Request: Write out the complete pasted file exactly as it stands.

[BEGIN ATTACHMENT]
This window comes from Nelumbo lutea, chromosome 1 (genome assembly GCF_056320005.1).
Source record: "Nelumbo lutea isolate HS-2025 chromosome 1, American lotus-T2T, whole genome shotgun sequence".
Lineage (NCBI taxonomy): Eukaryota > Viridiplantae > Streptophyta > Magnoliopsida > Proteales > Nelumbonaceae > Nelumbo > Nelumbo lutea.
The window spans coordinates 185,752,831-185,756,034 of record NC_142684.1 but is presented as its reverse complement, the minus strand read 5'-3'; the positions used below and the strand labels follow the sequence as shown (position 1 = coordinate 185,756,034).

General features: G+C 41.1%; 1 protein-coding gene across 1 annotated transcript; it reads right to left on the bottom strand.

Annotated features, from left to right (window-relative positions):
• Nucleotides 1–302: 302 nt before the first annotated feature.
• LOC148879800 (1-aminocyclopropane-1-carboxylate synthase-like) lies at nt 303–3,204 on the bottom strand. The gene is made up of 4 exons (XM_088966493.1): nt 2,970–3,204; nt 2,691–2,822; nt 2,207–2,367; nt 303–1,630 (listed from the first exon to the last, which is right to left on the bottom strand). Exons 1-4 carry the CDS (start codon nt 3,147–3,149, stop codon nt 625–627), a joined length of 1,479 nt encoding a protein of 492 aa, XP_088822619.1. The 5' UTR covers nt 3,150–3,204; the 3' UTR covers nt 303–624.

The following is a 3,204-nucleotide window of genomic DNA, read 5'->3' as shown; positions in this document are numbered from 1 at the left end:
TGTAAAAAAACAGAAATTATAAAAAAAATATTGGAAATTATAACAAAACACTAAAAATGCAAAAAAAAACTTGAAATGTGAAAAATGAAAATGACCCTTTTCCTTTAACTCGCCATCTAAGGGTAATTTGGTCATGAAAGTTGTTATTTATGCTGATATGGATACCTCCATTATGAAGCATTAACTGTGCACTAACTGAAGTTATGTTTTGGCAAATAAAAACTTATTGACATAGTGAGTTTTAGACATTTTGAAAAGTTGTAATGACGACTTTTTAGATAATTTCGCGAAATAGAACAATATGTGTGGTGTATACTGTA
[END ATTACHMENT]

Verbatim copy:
This window comes from Nelumbo lutea, chromosome 1 (genome assembly GCF_056320005.1).
Source record: "Nelumbo lutea isolate HS-2025 chromosome 1, American lotus-T2T, whole genome shotgun sequence".
Lineage (NCBI taxonomy): Eukaryota > Viridiplantae > Streptophyta > Magnoliopsida > Proteales > Nelumbonaceae > Nelumbo > Nelumbo lutea.
The window spans coordinates 185,752,831-185,756,034 of record NC_142684.1 but is presented as its reverse complement, the minus strand read 5'-3'; the positions used below and the strand labels follow the sequence as shown (position 1 = coordinate 185,756,034).

General features: G+C 41.1%; 1 protein-coding gene across 1 annotated transcript; it reads right to left on the bottom strand.

Annotated features, from left to right (window-relative positions):
• Nucleotides 1–302: 302 nt before the first annotated feature.
• LOC148879800 (1-aminocyclopropane-1-carboxylate synthase-like) lies at nt 303–3,204 on the bottom strand. The gene is made up of 4 exons (XM_088966493.1): nt 2,970–3,204; nt 2,691–2,822; nt 2,207–2,367; nt 303–1,630 (listed from the first exon to the last, which is right to left on the bottom strand). Exons 1-4 carry the CDS (start codon nt 3,147–3,149, stop codon nt 625–627), a joined length of 1,479 nt encoding a protein of 492 aa, XP_088822619.1. The 5' UTR covers nt 3,150–3,204; the 3' UTR covers nt 303–624.

The following is a 3,204-nucleotide window of genomic DNA, read 5'->3' as shown; positions in this document are numbered from 1 at the left end:
TGTAAAAAAACAGAAATTATAAAAAAAATATTGGAAATTATAACAAAACACTAAAAATGCAAAAAAAAACTTGAAATGTGAAAAATGAAAATGACCCTTTTCCTTTAACTCGCCATCTAAGGGTAATTTGGTCATGAAAGTTGTTATTTATGCTGATATGGATACCTCCATTATGAAGCATTAACTGTGCACTAACTGAAGTTATGTTTTGGCAAATAAAAACTTATTGACATAGTGAGTTTTAGACATTTTGAAAAGTTGTAATGACGACTTTTTAGATAATTTCGCGAAATAGAACAATATGTGTGGTGTATACTGTA